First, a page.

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Black Boy Island facts for kids

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River Thames - Frogmill - - 82649
View towards Frogmill from Black Boy Island

Black Boy Island is an uninhabited island in the River Thames in England between the villages of Medmenham, Buckinghamshire and Hurley, Berkshire. It is situated alongside the small hamlet of Frogmill, on the southern side of the stretch of river above Hurley Lock, and is within the Royal Borough of Windsor and Maidenhead unitary authority.

The island is very low-lying, such that it is covered with water whenever the Thames floods. It is now heavily wooded, but up until the 1920s it and the adjacent Frog Mill Ait were without vegetation. This was because the towpath was (and still is) on the southern side of the island whilst the boats being towed along by horses had to keep to the main navigation channel on the northern side of the river. The tow lines had to sweep over the islands, and the angle of tow was such that barges could be pulled aground onto the islands.


The island is at the point where Black Boy Lane meets the Thames. This lane leads from the A4130 Henley Road, the main road from Maidenhead to Henley. Where the lane meets the main road is Black Boys Inn, which claims to date back to the 16th century. In common with various such inns around the country, the inn is said to be named after Charles II who was so dark as a child that his mother called him "Black Boy". The lane next to it took the same name, as the island formed directly alongside Black Boy Lane it has come to share the name.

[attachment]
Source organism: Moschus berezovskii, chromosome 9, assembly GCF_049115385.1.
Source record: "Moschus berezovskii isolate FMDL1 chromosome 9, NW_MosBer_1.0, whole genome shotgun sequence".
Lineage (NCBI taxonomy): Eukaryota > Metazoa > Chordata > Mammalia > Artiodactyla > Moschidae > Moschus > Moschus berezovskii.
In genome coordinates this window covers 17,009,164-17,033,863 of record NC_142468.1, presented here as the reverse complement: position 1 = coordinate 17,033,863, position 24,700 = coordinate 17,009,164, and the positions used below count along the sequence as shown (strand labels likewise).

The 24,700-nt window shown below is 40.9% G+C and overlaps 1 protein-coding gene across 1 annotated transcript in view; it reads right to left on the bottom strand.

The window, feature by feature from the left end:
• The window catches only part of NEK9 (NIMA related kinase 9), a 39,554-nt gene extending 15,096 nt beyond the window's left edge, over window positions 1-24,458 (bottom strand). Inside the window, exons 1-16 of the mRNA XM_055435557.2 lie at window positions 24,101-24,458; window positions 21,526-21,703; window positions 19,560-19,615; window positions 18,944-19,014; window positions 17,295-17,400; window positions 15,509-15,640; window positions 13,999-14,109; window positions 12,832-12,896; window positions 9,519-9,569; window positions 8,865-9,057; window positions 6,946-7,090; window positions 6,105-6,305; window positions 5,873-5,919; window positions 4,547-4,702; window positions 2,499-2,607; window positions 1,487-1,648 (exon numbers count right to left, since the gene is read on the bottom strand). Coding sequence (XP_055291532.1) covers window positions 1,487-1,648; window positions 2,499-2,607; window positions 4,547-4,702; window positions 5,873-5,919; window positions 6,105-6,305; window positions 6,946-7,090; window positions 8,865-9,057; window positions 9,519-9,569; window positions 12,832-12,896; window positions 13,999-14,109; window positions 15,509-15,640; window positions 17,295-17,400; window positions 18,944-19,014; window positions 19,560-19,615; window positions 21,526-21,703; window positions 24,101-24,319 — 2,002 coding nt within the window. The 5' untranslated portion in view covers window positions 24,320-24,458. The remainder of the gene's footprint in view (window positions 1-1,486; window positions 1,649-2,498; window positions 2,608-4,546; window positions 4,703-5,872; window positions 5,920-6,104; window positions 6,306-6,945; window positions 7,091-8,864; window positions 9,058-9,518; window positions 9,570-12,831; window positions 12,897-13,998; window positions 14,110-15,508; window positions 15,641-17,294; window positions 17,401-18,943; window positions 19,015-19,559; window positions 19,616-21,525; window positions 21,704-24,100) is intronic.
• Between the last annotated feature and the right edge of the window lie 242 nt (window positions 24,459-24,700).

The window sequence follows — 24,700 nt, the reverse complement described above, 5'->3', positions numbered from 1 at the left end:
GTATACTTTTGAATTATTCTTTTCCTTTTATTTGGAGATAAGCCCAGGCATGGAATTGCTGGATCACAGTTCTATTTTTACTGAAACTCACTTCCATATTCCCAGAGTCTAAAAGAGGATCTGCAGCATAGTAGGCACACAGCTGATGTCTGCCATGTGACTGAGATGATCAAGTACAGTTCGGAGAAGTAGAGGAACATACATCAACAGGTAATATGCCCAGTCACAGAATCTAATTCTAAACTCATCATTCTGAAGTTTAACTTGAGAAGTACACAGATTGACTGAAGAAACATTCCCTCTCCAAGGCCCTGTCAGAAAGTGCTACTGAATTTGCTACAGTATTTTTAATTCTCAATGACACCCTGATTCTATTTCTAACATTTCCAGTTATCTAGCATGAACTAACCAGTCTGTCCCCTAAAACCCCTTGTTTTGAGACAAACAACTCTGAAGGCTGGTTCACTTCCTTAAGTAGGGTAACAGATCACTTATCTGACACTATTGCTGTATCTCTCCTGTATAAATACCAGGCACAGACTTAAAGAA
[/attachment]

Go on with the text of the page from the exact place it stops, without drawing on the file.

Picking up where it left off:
Another curious nearby name is an old house called "Poisson Duc", locally corrupted to Poison Duck. The name is in Norman French, indicating the site was the fish keeper's cottage, for the Norman Lord of the Manor. Domesday Book recorded that Hurley had been held before the conquest by Esgar, on behalf of King Edward), and by 1086 it was held by was part of the lands of Geoffrey de Mandeville, whose family went on to become Earls of Essex. Domesday records two fisheries at Hurley, worth 12 shillings annually. These would have used fish ducts or traps in the river here to catch fish travelling up or down the Thames.

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